In regards to whey protein supplementation, I do prefer whey protein after workouts, as well as simple carbohydrates with it. Be sure to have carbs and protein together after your work-out. Carbohydrates are just as important immediately following a workout. Carbohydrates signal the body to shift from a catabolic mode (breaking down of molecules) to an anabolic mode (building of molecules) with a sharp shift in insulin, which means it's in "recovery" mode now. After a workout, your natural hormone levels go a bit haywire (testosterone will decrease as the workout goes on and cortisol increases). Cortisol is a stress hormone that will eventually use protein (amino acids) for energy when it sees stored carbs (aka glycogen) in the muscle and liver get lower during the workout. Therefore, you are degrading more muscle tissue than needed during the workout, and producing more waste products, and reducing recovery rate, and potential for new growth of lean tissue. A great way to lessen this effect DURING your workout is to drink a sports drink with simple sugars, electrolytes, and vitamins and minerals. It may be beneficial to have a drink that contains somewhere around 25-30 grams of carbs and 3-5 grams of whey protein (this small amount of protein also helps to lessen muscle degradation during workouts, but as you can see it doesn't take much), which I believe is information provided by several great sports dieticians that wrote a book on the timing of nutrients before, during, and exercise (if you need the name of the book let me know and I'll get the title and authors names for you). There are many different brands out there, and non I am particularly partial too, but it's a little more difficult finding a carb sports drink that also has a small of protein in it, but Accelerade does and some others. Other wise, find a sports drink like Gatorade that's widely available and put your own whey protein in it in the small amount listed. Simple carbs are very easy to digest, allows very quick energy to be had for the muscles to use, and keep insulin levels higher during the workout to lessen muscle degradation, keep cortisol at bay, among many other things, and fuel your work-out. Now for after your work-out, a ratio of 3-1 or 4-1 of carbs to protein after a work out is the recommended amount by many professionals, as this causes a great shift in insulin and sparks recovery on a large level. The carbs should also be simple sugars and as close to glucose as possible, and make sure your post work-out drink or food doesn't contain fiber, and contains minimal if any fat. A sports drink in this scenario works well again because it contains simple sugars, micronutrients, and electrolytes. Except now, we want roughly 60-80 grams of high Glycemic index (GI) carbs and 20 grams of Whey protein (because it's bio-availability is great, it digest very quickly, and has essential amino acids considering it's from dairy) after a workout, but the amount needed may also change if a long endurance event has been performed. The numbers above are assuming your worked out for about an hour or so.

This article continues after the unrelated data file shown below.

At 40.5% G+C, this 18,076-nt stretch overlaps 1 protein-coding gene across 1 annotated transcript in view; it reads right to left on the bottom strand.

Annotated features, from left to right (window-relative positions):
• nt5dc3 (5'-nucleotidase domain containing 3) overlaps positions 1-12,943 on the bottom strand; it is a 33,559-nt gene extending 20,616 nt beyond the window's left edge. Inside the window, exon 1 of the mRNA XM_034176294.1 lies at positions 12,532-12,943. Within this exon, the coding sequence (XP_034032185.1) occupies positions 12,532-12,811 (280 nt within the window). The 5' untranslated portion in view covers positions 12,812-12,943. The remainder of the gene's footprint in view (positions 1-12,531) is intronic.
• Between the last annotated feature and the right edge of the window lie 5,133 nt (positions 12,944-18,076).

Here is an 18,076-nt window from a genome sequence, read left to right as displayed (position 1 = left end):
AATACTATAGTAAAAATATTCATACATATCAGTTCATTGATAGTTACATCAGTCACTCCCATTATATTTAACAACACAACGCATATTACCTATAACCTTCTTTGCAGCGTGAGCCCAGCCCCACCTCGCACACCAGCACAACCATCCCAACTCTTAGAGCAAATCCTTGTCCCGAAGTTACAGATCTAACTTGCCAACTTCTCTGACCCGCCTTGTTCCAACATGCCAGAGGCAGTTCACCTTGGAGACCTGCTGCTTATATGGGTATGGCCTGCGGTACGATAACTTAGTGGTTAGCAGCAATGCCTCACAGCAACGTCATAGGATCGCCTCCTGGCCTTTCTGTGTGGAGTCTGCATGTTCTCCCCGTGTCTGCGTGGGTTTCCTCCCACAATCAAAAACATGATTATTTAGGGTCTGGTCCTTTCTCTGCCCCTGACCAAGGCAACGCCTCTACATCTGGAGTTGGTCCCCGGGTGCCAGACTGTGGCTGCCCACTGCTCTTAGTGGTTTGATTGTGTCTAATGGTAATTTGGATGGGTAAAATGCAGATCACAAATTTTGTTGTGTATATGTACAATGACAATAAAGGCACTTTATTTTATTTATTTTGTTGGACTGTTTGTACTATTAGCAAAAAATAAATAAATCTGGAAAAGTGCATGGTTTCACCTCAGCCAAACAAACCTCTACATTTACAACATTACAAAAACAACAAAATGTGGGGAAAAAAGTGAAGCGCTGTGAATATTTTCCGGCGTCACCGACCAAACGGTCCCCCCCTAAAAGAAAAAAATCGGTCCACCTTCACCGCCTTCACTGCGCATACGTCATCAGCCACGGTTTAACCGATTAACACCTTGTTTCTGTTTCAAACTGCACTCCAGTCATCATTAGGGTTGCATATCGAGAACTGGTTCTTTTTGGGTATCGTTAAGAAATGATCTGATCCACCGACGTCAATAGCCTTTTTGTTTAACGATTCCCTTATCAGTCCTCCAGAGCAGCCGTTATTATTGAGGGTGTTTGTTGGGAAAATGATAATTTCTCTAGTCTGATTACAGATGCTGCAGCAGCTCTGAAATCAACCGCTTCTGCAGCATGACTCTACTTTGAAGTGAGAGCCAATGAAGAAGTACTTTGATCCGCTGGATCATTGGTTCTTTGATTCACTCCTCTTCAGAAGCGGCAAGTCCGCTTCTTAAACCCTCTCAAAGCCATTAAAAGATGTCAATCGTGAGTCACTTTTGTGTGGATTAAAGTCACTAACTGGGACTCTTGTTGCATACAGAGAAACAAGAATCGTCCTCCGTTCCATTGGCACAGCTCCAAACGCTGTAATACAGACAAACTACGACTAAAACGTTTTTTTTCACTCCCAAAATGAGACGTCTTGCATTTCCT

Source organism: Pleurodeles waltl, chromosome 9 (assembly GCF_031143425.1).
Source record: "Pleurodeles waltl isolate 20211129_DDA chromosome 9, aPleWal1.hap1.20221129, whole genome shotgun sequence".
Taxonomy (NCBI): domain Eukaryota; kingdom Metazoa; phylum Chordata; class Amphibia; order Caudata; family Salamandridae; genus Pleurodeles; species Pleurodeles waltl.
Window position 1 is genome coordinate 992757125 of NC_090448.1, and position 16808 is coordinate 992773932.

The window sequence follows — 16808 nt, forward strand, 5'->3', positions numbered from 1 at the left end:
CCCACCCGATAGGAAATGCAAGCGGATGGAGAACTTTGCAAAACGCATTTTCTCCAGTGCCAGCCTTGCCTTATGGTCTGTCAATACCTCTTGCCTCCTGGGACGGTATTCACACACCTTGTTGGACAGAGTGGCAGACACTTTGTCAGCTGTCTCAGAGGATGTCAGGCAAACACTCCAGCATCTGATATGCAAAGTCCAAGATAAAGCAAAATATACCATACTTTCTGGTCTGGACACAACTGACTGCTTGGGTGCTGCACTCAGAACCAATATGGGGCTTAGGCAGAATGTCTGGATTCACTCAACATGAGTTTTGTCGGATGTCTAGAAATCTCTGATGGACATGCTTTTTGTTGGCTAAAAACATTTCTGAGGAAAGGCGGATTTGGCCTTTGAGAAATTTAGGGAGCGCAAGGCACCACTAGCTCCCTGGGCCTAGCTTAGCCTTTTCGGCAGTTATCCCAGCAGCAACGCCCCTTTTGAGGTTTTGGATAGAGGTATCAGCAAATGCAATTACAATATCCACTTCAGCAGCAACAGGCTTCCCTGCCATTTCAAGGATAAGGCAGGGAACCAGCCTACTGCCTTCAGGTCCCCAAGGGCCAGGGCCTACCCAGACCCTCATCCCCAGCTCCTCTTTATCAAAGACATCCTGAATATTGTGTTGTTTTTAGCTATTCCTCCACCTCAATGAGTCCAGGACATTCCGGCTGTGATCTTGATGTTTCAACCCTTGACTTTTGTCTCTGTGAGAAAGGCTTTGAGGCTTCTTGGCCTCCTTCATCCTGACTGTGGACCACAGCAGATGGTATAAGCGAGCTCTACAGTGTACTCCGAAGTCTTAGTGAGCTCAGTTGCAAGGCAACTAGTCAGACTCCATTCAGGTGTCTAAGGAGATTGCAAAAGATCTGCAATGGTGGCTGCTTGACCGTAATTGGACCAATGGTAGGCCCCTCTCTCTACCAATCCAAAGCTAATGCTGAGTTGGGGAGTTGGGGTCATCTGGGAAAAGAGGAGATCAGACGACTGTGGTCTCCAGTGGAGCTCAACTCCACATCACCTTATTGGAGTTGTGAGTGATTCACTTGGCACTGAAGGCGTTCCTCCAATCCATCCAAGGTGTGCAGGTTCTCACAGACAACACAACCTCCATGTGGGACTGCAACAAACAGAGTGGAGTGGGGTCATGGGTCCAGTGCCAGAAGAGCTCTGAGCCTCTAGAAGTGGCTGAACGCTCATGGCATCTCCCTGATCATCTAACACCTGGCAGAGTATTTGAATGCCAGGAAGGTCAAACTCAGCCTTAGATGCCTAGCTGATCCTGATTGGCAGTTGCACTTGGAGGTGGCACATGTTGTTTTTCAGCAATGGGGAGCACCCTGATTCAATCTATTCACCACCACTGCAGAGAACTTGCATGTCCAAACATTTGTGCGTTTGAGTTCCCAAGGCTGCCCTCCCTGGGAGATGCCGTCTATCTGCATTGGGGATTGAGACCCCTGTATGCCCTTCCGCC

I hope all this helps. I know it's a lot to digest, but it all becomes very simple to do and understand with very little time and practice.